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abstract = "Background and Purpose: Cerebral ischemia and stroke are leading causes of morbidity and mortality. An approach to protecting the brain during ischemia is to try to increase the delivery of oxygen via the residual blood flow through and around ischemic tissue. To test this hypothesis, we used a novel oxygen delivery agent, RSR-13 (2-[4-[[(3,5-dimethylanilino)-carbonyl]- methyl]phenoxy]-2-methylpropionic acid). Intravenous administration of RSR- 13 increases oxygen delivery through allosteric modification of the hemoglobin molecule, resulting in a shift in the hemoglobin/oxygen dissociation curve in favor of oxygen delivery. Methods: We studied RSR-13 in a feline model of permanent middle cerebral artery occlusion to assess its effects on cerebral oxygenation and infarct size. A randomized, blinded study of RSR-13 (n=6) versus 0.45{\%} saline (n=12) was conducted, after an RSR-13 dose-escalation study (n=4). Drug was administered as a preocclusion bolus followed by a continuous infusion for the duration of the experiment (5 hours). Brain oxygen was measured continuously with the use of a Clark oxygen electrode. Infarct size was measured at 5 hours after occlusion with computer-assisted volumetric analysis. Results: The drag treatment group had consistently higher mean brain oxygen tension than controls (33±5 and 27±6 mm Hg, respectively) and significantly smaller infarcts (21±9{\%} versus 33±9{\%}, respectively; P<.008). We observed an inverse relationship between the dose response of RSR-13 (the shift in the hemoglobin/oxygen dissociation curve) and infarct size. Conclusions: These results are evidence that allosteric hemoglobin modification is protective to the brain after acute focal ischemia, providing a new opportunity for neuroprotection and raising the possibility of enhancing the protective effect of thrombolysis and ion channel blockade.",
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AU - Doppenberg, Egon M R

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AU - Zauner, Alois

AU - Rice, Melody R.

AU - Abraham, Donald

AU - Young, Harold F.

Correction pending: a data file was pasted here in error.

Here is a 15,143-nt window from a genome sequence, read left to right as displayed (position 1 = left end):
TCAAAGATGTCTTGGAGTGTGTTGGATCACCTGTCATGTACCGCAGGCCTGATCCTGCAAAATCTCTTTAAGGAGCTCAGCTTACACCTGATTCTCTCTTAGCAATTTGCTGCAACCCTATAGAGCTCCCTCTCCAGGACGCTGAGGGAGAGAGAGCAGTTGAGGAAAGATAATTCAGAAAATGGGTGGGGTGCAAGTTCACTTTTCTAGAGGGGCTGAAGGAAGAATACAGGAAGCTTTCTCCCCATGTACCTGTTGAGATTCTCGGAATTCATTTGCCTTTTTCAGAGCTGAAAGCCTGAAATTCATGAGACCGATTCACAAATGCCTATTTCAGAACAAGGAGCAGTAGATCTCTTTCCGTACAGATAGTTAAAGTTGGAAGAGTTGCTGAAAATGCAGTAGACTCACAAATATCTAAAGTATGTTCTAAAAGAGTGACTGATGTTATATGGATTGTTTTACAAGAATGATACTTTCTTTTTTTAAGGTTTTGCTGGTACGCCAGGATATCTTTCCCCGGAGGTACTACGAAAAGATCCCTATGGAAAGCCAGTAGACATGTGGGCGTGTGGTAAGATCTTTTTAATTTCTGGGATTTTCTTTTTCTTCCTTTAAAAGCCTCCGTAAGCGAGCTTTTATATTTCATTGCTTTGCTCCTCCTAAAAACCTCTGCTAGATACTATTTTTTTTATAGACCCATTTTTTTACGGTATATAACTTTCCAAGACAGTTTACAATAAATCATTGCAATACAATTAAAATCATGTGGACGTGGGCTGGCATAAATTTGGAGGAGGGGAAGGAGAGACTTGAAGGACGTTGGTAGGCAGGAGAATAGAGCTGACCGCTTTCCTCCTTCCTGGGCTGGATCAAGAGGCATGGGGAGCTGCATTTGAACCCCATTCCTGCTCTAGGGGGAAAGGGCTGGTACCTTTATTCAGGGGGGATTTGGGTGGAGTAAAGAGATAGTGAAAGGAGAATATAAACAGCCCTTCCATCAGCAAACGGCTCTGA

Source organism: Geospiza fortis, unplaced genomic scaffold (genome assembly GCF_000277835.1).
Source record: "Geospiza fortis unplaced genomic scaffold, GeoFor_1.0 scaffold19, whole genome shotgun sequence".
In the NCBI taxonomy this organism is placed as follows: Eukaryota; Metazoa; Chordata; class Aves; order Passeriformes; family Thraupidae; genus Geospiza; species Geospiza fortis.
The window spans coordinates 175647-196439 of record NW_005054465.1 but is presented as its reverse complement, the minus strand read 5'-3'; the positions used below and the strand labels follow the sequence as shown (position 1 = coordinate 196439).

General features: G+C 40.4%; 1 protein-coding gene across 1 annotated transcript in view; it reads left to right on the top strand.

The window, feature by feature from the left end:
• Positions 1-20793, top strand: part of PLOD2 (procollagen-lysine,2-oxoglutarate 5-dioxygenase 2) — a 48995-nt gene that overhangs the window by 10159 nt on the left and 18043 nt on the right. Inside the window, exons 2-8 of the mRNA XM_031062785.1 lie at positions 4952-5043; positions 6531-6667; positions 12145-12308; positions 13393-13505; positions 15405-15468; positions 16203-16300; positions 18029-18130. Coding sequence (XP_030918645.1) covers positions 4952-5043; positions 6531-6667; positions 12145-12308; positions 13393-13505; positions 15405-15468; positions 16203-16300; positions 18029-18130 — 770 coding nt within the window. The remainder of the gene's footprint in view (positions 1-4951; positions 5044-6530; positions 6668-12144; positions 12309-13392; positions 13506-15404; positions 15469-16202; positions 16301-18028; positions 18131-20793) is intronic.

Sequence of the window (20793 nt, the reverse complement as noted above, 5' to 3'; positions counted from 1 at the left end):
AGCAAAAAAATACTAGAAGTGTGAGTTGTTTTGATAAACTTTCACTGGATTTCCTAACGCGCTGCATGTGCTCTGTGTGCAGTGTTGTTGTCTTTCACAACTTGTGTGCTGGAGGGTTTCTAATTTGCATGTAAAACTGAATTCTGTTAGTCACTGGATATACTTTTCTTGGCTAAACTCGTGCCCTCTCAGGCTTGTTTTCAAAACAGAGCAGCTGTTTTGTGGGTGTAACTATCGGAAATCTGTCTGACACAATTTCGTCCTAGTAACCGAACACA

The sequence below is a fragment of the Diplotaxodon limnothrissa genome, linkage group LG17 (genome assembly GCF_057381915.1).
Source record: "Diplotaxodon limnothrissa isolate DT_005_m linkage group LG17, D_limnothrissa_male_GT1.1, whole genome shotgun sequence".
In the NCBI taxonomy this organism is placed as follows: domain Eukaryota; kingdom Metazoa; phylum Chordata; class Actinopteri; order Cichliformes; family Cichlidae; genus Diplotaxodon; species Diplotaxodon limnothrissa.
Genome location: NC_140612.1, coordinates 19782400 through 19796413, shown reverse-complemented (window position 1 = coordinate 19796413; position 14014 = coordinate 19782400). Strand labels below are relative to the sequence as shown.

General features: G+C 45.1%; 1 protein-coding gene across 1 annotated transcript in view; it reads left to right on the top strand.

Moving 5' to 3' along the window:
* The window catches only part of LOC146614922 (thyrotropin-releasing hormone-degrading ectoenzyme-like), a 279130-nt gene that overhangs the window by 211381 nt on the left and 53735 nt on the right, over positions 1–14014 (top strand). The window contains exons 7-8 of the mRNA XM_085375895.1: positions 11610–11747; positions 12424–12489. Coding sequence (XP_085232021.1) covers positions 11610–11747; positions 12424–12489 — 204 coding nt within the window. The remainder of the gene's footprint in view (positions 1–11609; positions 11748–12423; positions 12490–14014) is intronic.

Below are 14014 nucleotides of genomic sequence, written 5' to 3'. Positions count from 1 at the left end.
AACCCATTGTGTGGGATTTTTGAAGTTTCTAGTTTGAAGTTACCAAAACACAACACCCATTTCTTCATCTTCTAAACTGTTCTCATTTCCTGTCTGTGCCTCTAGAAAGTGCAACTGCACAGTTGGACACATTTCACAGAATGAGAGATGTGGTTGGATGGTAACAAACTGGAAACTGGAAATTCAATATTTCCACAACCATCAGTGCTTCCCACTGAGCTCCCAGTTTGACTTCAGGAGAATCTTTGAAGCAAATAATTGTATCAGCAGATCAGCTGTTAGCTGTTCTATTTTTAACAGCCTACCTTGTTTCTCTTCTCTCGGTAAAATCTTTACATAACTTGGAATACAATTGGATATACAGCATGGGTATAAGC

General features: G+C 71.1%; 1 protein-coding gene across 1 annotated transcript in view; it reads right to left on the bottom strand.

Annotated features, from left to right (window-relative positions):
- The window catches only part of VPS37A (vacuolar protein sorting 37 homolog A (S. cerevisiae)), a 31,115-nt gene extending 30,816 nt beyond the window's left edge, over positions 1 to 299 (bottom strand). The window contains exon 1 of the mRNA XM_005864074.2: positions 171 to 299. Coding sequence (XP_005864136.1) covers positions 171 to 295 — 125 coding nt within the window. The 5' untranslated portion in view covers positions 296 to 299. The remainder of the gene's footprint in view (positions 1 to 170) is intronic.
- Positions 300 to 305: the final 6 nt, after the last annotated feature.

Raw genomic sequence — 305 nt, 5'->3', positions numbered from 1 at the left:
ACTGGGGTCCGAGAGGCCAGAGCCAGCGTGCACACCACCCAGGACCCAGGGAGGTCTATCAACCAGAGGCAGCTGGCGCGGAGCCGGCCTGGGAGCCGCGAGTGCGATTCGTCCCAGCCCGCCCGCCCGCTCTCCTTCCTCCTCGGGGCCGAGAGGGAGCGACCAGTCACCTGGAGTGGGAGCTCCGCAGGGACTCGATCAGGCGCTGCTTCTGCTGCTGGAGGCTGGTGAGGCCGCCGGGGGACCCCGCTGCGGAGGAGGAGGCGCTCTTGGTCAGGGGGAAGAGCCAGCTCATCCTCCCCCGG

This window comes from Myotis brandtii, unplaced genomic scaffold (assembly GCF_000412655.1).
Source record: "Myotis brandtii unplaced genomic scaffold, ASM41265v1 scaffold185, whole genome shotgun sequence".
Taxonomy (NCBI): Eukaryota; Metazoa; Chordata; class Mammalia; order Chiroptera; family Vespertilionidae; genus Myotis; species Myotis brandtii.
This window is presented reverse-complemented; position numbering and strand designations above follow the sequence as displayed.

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AB - Background and Purpose: Cerebral ischemia and stroke are leading causes of morbidity and mortality. An approach to protecting the brain during ischemia is to try to increase the delivery of oxygen via the residual blood flow through and around ischemic tissue. To test this hypothesis, we used a novel oxygen delivery agent, RSR-13 (2-[4-[[(3,5-dimethylanilino)-carbonyl]- methyl]phenoxy]-2-methylpropionic acid). Intravenous administration of RSR- 13 increases oxygen delivery through allosteric modification of the hemoglobin molecule, resulting in a shift in the hemoglobin/oxygen dissociation curve in favor of oxygen delivery. Methods: We studied RSR-13 in a feline model of permanent middle cerebral artery occlusion to assess its effects on cerebral oxygenation and infarct size. A randomized, blinded study of RSR-13 (n=6) versus 0.45% saline (n=12) was conducted, after an RSR-13 dose-escalation study (n=4). Drug was administered as a preocclusion bolus followed by a continuous infusion for the duration of the experiment (5 hours). Brain oxygen was measured continuously with the use of a Clark oxygen electrode. Infarct size was measured at 5 hours after occlusion with computer-assisted volumetric analysis. Results: The drag treatment group had consistently higher mean brain oxygen tension than controls (33±5 and 27±6 mm Hg, respectively) and significantly smaller infarcts (21±9% versus 33±9%, respectively; P<.008). We observed an inverse relationship between the dose response of RSR-13 (the shift in the hemoglobin/oxygen dissociation curve) and infarct size. Conclusions: These results are evidence that allosteric hemoglobin modification is protective to the brain after acute focal ischemia, providing a new opportunity for neuroprotection and raising the possibility of enhancing the protective effect of thrombolysis and ion channel blockade.